I can’t say that I was surprised when I read the news this morning. Bloomberg late yesterday reported that Cisco has hired Barclays Plc to find a buyer for its Linksys consumer networking division.
If the deal is done sometime next year, that would make 10 years that it took for Cisco to finally figure out that it didn’t really want to be in a low-margin business that put it face-to-face with pesky, clueless consumers.
Not that Cisco didn’t give NETGEAR, D-Link et al. a run for the money. Cisco’s deep pockets were able to buy their way onto any store shelf they wanted. Hell, you could even buy bubble-packed Linkys hanging (I imagined in shame) blister-packed at your local Walmart.
Not that Cisco didn’t try different approaches. Remember the short-lived Valet line, aimed at "the average consumer"? It even came in female-friendly pale blue to enhance its WAF. Along with Valet also came the launch of the E series routers positioned for "tech experts and enthusiasts".
I even thought Cisco had a jump on the industry with its cloud-connected EA line. But a botched launch and small, unchanging set of uninteresting apps probably finally convinced Chambers and Co. that it was time to stick a fork in Linksys.
When my long time Linksys contact, Karen Sohl, went MIA a few months back and an outside firm was brought in to handle PR and reviews, I was pretty sure the end of days was in sight. Then I read that Chambers had announced the days of boxes are over and that Cisco was pulling an IBM to refocus the company on software and services. I should have written this piece that day.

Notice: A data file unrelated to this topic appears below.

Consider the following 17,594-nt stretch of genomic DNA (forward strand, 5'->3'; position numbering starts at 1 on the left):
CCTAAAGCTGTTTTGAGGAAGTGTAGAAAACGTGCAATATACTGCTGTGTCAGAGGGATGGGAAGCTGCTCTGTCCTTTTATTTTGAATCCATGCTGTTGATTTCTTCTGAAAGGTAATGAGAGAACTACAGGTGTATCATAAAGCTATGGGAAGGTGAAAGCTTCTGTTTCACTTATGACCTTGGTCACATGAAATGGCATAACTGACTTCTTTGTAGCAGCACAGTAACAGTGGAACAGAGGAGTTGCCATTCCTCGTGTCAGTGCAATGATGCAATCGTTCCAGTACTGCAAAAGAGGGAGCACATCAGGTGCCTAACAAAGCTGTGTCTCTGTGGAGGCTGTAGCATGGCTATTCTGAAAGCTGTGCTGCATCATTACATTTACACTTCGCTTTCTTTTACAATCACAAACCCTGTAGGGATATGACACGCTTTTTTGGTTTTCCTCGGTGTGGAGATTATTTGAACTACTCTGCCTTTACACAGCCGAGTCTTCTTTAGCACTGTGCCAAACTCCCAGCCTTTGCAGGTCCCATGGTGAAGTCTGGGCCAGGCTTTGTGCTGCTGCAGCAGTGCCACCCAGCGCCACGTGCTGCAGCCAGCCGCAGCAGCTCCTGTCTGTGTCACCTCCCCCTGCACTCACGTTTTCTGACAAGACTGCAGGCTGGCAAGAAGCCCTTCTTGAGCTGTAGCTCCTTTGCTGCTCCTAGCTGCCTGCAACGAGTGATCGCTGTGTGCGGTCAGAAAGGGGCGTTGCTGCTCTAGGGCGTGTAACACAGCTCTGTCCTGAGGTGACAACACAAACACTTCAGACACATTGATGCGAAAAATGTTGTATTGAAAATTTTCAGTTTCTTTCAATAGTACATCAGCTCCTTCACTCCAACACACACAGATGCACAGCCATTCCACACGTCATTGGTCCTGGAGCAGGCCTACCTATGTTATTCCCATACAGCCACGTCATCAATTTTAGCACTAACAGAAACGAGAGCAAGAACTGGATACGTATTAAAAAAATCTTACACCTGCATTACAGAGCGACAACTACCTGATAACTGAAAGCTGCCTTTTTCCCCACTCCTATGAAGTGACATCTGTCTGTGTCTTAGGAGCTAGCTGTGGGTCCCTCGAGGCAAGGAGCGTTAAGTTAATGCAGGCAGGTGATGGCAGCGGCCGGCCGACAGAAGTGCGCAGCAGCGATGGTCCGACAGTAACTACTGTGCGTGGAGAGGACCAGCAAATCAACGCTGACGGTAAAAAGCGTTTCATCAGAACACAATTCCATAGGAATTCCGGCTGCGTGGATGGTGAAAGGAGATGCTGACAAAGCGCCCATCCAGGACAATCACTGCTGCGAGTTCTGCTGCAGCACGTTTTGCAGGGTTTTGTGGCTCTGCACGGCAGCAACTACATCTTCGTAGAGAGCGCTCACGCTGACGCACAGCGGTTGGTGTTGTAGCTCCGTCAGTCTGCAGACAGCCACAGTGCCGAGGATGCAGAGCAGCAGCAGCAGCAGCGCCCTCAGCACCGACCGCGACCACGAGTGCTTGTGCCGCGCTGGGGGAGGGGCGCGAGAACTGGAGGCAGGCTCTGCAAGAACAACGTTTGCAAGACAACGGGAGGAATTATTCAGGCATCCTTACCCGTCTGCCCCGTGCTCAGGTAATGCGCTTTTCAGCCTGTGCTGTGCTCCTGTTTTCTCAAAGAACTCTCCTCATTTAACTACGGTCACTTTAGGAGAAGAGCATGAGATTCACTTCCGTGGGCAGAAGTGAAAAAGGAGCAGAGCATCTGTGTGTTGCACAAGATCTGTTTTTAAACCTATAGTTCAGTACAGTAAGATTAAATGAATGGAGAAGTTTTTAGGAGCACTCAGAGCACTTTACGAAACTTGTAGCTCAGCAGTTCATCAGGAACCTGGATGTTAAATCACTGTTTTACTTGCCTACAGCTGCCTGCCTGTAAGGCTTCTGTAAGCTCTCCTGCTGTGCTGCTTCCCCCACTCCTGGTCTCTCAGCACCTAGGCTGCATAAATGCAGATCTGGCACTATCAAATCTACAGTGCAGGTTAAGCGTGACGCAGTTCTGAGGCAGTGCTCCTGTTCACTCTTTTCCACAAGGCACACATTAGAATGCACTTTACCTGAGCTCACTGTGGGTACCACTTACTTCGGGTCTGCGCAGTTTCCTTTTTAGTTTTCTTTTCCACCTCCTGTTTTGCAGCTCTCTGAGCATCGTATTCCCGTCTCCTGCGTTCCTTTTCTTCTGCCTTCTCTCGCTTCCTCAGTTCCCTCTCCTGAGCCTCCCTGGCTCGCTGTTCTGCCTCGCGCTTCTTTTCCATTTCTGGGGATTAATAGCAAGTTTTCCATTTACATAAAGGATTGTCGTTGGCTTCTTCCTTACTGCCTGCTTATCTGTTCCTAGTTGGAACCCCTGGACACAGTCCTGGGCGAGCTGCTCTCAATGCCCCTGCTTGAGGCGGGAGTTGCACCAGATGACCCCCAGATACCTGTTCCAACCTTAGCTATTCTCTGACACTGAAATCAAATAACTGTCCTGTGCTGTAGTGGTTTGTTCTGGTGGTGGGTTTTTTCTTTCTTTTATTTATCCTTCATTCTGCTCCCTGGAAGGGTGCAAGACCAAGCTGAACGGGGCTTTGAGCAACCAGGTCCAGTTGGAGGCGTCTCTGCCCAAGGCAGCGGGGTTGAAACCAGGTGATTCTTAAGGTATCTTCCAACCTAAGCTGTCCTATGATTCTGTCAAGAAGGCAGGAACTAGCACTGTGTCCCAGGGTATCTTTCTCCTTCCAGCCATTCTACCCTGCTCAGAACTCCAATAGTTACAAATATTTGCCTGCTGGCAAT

Don’t expect Linksys clearance sales just yet, however. We still have to see where the brand name and intellectual property end up. Most of the value in Cisco’s $500M investment in Linksys is in the former, though. The scrappiness, chutzpah and product ideas that Victor and Janie Tsao used to create what became the consumer networking business is long gone. There really is no technology to sell.
Networking technology today comes from chipset manufacturers like Broadcom, Marvell and QCA. And the real product knowledge lies with Taiwanese OEMs and ODMs. The networking companies we all know are mainly marketing and distribution entities, skinning the technology and spinning the marketing messages.
Business is tough and low-margin businesses are even tougher. In the end, Cisco was never equipped to duke it out with its leaner and meaner competition. It just took them 10 years to figure that out.